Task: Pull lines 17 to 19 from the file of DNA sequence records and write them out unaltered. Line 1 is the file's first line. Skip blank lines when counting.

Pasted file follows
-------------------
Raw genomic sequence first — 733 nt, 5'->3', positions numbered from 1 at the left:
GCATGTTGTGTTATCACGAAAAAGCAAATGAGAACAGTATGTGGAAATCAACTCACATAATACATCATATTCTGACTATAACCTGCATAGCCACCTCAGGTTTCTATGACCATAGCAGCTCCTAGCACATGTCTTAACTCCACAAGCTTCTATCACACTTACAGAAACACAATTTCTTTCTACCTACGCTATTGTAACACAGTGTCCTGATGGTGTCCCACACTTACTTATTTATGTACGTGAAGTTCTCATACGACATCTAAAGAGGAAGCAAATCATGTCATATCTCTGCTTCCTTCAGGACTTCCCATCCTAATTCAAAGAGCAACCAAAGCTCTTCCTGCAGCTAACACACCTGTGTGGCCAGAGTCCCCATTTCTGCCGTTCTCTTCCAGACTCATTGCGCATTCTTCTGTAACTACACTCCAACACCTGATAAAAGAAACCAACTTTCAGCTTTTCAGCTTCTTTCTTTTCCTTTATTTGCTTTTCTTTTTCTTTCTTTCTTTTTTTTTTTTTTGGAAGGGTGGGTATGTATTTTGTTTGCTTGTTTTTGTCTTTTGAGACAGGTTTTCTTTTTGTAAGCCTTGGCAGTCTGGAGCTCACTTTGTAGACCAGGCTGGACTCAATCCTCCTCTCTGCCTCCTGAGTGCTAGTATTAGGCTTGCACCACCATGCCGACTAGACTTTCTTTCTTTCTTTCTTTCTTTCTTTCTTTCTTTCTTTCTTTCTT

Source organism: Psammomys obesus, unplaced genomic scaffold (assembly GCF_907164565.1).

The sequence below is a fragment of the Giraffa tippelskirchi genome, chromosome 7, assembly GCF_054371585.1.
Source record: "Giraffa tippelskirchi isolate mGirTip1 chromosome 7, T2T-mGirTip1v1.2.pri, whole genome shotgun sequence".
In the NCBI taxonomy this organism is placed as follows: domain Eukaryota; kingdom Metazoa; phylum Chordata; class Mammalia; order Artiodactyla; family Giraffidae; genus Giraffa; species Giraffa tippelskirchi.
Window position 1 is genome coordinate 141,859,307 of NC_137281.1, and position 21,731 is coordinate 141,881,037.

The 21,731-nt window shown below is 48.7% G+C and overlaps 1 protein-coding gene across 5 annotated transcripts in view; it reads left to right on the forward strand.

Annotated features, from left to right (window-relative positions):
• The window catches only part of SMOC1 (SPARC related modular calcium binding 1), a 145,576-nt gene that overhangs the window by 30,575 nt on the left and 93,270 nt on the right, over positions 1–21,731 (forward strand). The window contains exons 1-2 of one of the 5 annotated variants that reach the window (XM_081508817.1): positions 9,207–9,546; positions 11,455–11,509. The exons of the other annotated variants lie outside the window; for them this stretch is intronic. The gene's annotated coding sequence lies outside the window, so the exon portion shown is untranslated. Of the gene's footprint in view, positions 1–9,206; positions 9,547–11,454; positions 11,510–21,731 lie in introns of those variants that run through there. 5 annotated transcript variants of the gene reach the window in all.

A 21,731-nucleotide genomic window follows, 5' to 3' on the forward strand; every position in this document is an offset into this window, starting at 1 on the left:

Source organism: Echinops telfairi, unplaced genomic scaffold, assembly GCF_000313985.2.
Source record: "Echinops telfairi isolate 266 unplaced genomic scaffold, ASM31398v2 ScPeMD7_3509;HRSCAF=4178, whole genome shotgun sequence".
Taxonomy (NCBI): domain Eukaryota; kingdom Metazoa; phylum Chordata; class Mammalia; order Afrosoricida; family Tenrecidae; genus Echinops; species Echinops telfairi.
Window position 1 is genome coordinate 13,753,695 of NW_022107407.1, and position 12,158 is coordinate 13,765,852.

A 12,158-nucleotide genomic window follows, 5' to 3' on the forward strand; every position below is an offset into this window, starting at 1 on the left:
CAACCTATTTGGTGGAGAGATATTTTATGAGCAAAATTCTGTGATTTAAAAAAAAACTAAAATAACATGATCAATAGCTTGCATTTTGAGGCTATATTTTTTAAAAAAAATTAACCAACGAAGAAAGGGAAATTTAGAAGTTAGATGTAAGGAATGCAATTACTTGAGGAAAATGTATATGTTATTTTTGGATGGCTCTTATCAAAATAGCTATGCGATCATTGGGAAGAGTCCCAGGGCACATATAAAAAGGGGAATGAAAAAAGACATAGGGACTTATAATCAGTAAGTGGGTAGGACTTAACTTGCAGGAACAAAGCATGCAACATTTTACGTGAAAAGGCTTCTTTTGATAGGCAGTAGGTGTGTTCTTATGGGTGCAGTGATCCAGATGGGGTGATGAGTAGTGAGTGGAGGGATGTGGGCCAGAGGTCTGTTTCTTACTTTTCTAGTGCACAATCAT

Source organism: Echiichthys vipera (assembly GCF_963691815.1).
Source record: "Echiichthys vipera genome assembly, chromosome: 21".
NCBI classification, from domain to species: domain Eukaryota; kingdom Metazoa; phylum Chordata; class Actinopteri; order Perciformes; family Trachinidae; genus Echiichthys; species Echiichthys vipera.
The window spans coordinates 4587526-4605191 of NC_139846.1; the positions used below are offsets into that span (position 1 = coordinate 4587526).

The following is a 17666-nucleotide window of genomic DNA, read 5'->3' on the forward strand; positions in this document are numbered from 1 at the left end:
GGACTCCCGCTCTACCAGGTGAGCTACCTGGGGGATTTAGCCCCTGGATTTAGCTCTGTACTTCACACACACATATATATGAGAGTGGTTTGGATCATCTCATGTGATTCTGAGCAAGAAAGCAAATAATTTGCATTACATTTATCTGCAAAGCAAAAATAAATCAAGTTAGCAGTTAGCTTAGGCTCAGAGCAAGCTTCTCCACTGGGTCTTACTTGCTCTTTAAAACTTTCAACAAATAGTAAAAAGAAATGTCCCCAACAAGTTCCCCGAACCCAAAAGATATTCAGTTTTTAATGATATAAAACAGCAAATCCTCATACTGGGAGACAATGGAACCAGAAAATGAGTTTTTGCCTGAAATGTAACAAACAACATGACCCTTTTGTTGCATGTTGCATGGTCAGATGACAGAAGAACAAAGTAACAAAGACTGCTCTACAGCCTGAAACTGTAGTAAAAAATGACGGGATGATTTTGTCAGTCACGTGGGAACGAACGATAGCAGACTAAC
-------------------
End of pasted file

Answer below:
CAACCTATTTGGTGGAGAGATATTTTATGAGCAAAATTCTGTGATTTAAAAAAAAACTAAAATAACATGATCAATAGCTTGCATTTTGAGGCTATATTTTTTAAAAAAAATTAACCAACGAAGAAAGGGAAATTTAGAAGTTAGATGTAAGGAATGCAATTACTTGAGGAAAATGTATATGTTATTTTTGGATGGCTCTTATCAAAATAGCTATGCGATCATTGGGAAGAGTCCCAGGGCACATATAAAAAGGGGAATGAAAAAAGACATAGGGACTTATAATCAGTAAGTGGGTAGGACTTAACTTGCAGGAACAAAGCATGCAACATTTTACGTGAAAAGGCTTCTTTTGATAGGCAGTAGGTGTGTTCTTATGGGTGCAGTGATCCAGATGGGGTGATGAGTAGTGAGTGGAGGGATGTGGGCCAGAGGTCTGTTTCTTACTTTTCTAGTGCACAATCAT

Source organism: Echiichthys vipera (assembly GCF_963691815.1).
Source record: "Echiichthys vipera genome assembly, chromosome: 21".